(Photo: Reuters)
(Photo: Reuters)

BAE Systems sealed a deal with the UK's Ministry of Defence (MoD) for £1.2bn to design and manufacture the submarine HMS Audacious in its first bumper contract since the collapse of its major merger with Airbus parent EADS and despite government budget cuts.

The submarine is the fourth of seven nuclear-powered submarines being built for the Royal Navy and the deal follows only a few days after Chancellor George Osborne announced that all government departments will see budget cuts of 1 percent in 2013-14 and 2 percent the following year.

The MoD has also borne a major slash to headcount under Britain's coalition government, after announcing that the army will cut personnel to 82,000 by 2020.

However, the MoD revealed that it would commit £1.5bn ($2.4bn/€1.9bn) to the remaining three submarines in the class, which should safeguard 3,000 jobs in Cumbria in the north of England.

"Our ability to commit an additional £1.5bn for boats five, six and seven underlines the benefits of a balanced budget and fully funded equipment programme that gives our Armed Forces greater certainty," says Defence Secretary Philip Hammond in a statement.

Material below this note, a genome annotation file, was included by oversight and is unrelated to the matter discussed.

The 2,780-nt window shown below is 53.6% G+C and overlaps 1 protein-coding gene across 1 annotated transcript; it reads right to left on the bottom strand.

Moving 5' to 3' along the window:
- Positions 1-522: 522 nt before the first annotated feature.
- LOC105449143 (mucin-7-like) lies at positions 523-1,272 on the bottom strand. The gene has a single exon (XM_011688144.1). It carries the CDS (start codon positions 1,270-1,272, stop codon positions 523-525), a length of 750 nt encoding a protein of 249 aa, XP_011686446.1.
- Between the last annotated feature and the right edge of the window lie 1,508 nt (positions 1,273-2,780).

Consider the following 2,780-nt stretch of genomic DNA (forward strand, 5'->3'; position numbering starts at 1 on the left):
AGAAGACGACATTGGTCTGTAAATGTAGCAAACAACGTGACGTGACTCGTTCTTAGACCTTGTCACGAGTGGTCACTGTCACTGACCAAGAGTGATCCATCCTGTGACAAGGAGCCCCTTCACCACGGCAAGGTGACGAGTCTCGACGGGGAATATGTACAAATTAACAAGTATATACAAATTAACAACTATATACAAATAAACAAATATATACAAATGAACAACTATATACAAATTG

The HMS Audacious contract is the first bumper deal BAE has signed since talks with EADS collapsed in October this year, in what would have been the world's largest defence and aviation merger.

BAE met strong opposition to the tie-up from analysts, shareholders and politicians, as they believed that the potential $45bn deal could lead to state interference, poor terms and a lack of strategic rationale that could, in turn, hurt the British defence company's long term company health, as the merger with EADS could have a negative impact on BAE's unique position in the US.

Although BAE is a UK-listed company, it derives nearly half of its global revenue from its largest customer; the US military. The deals have also placed it among the biggest foreign companies in the US defence sector.

BAE shares fell 0.27 percent to 337.5 pence in early London trading. The shares have risen around 14.7 percent so far this year.